“We are mak­ing only mar­gin­al reduc­tions in the Army Reserve and Army Nation­al Guard, and no reduc­tions in the Marine Corps Reserve,” the sec­re­tary said. “The Air Force will make bal­anced reduc­tions in the Air Guard that are con­sis­tent with reduc­tions in the active com­po­nent and Air Force Reserve.” 

The request also calls for more base realign­ments and clo­sures, and a “BRAC-like” author­i­ty to rec­om­mend changes to mil­i­tary retire­ment. “But the pres­i­dent and depart­ment have made clear that the retire­ment ben­e­fits of those who cur­rent­ly serve will be pro­tect­ed by grand­fa­ther­ing their ben­e­fits,” Panet­ta said. 

The bud­get main­tains the cur­rent U.S. focus in the Cen­tral Com­mand region and increas­es Amer­i­can com­mit­ment to the Pacif­ic Com­mand area of oper­a­tions. The request looks to main­tain the Navy’s cur­rent 11 air­craft car­ri­ers and 10 car­ri­er air wings, Panet­ta said. It will also main­tain the cur­rent Marine and Army pos­ture in the Asia-Pacif­ic region, and will base lit­toral com­bat ships in Sin­ga­pore and Bahrain. 

The bud­get will elim­i­nate two for­ward-based Army heavy brigades in Europe. Instead, brigades will rotate in and out of the area. The Unit­ed States and Euro­pean allies also will look to share costs for new capa­bil­i­ties such as the alliance ground sur­veil­lance program. 

The Navy will retire sev­en old­er cruis­ers and two amphibi­ous ships ear­ly, and the Air Force will elim­i­nate six tac­ti­cal air squadrons.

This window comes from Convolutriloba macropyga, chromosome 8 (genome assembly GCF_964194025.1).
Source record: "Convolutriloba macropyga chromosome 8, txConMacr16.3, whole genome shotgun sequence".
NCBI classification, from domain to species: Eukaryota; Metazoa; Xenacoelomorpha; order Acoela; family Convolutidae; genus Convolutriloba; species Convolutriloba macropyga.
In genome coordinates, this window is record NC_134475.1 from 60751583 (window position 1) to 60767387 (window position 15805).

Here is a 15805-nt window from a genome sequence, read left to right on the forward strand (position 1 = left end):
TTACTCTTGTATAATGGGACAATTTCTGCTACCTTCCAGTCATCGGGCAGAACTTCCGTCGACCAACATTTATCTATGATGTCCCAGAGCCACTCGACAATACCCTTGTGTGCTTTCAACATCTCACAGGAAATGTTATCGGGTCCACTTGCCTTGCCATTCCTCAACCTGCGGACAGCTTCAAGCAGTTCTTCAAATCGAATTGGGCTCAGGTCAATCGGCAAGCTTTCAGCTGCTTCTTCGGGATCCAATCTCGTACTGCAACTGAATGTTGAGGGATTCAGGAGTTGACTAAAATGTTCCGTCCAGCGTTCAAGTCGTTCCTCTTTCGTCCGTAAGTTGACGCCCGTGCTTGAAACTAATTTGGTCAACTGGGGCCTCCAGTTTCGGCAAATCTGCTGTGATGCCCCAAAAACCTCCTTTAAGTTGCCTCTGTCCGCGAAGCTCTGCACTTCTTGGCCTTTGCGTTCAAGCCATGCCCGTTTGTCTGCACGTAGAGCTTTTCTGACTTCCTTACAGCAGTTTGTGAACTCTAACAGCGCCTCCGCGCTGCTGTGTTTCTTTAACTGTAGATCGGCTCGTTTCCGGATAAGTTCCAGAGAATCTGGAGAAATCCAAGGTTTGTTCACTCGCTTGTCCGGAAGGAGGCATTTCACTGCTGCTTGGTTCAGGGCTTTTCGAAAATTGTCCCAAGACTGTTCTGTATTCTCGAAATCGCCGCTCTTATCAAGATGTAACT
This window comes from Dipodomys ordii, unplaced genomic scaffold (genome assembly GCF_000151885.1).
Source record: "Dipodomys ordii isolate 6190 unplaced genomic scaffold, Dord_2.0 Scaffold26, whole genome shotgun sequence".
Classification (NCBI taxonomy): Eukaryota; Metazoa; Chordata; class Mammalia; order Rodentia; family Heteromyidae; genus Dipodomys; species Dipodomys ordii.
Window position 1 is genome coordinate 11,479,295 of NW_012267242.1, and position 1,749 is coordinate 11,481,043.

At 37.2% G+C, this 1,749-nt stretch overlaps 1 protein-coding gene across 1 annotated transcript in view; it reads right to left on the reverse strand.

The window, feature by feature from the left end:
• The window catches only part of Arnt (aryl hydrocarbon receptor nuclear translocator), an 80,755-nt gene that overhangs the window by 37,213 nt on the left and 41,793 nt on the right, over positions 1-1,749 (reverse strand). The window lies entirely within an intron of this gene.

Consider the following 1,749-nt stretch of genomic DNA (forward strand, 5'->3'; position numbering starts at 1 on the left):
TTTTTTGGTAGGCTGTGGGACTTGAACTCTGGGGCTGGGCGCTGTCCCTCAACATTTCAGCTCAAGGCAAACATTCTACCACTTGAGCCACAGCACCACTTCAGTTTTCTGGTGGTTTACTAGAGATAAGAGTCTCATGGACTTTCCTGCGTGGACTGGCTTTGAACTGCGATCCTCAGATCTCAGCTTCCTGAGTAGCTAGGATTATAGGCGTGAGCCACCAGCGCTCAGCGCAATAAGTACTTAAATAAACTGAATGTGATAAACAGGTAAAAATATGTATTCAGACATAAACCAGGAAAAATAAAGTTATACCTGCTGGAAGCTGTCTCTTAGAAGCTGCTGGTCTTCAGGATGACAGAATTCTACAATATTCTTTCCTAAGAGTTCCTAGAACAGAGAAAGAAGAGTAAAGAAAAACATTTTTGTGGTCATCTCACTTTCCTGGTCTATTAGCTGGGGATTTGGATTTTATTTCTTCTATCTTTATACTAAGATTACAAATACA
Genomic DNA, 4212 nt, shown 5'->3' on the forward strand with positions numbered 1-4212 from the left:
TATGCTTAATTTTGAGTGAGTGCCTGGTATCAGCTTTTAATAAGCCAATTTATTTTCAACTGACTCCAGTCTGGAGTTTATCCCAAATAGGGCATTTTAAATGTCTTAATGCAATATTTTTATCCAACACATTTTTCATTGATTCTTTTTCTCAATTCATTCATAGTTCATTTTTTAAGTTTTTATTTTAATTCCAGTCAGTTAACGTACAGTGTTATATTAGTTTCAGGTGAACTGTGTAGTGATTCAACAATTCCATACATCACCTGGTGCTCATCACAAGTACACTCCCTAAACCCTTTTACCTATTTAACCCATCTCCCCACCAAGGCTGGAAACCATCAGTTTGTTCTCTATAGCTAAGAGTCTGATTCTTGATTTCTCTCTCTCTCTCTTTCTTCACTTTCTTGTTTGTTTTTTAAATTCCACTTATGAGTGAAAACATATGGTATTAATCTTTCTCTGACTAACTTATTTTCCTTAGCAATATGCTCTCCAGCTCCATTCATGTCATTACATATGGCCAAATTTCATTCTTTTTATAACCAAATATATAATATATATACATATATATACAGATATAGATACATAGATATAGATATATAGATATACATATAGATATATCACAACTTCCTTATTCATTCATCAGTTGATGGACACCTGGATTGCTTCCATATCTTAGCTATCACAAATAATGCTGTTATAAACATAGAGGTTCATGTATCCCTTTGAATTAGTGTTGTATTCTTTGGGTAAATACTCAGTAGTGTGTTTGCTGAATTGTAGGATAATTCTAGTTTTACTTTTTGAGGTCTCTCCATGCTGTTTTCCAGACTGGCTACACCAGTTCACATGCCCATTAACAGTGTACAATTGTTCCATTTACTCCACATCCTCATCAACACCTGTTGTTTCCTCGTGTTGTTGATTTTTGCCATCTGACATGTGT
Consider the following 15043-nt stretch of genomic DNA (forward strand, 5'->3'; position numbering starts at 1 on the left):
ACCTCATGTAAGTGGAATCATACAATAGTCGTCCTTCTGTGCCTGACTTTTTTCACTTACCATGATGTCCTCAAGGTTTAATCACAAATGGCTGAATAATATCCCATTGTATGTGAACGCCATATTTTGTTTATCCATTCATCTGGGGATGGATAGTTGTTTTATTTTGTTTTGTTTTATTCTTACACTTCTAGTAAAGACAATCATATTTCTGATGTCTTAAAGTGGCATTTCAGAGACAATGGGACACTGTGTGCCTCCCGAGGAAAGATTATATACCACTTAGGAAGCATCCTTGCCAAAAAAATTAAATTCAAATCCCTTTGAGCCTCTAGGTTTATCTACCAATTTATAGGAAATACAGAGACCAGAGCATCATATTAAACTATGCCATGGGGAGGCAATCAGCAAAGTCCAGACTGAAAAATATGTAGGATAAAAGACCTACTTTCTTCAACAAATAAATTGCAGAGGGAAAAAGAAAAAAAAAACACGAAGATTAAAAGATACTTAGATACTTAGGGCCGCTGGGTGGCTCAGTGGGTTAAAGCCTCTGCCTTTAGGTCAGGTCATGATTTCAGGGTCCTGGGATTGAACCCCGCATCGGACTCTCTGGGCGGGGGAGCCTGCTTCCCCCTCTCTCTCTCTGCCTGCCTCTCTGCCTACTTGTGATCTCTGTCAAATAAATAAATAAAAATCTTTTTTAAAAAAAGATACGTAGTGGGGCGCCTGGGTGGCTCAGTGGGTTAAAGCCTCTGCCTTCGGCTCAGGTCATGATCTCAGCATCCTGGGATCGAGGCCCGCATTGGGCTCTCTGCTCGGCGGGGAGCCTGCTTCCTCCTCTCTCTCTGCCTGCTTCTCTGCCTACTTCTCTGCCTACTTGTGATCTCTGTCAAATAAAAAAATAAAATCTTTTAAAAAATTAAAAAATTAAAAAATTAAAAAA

The bud­get sinks more mon­ey into tech­nolo­gies to pre­vail in an anti-access, aer­i­al-denial sce­nario and will fund the next-gen­er­a­tion bomber and mod­ern­iza­tion of the sub­ma­rine fleet. 

The F‑35 joint strike fight­er is key to main­tain­ing domain supe­ri­or­i­ty, and the mil­i­tary remains com­mit­ted to the pro­gram, Panet­ta said. “But in this bud­get, we have slowed pro­cure­ment to com­plete more test­ing and allow for devel­op­men­tal changes before buy­ing in sig­nif­i­cant quan­ti­ties,” he added. 

The bud­get will main­tain all legs of the nuclear tri­ad — bombers, ICBMs and sub­marines — and will invest in sig­nif­i­cant­ly more capa­bil­i­ty in the cyber world, Panet­ta said. 

Panet­ta stressed the bud­get is based on strat­e­gy and will shape the force for the future. While the pain of cuts will be felt across the coun­try, he said, it will also ensure a strong, agile mil­i­tary for the future. 

The bud­get must pass Con­gress, and the sec­re­tary said he hopes mem­bers of Con­gress under­stand the strat­e­gy and nuances of the budget. 

“My hope is that when mem­bers under­stand the sac­ri­fice involved in reduc­ing the defense bud­get by half a tril­lion dol­lars, it will con­vince Con­gress to avoid seques­tra­tion, a fur­ther round of cuts that would inflict severe dam­age to our nation­al defense for gen­er­a­tions,” Panet­ta said. 

U.S. Depart­ment of Defense
Office of the Assis­tant Sec­re­tary of Defense (Pub­lic Affairs)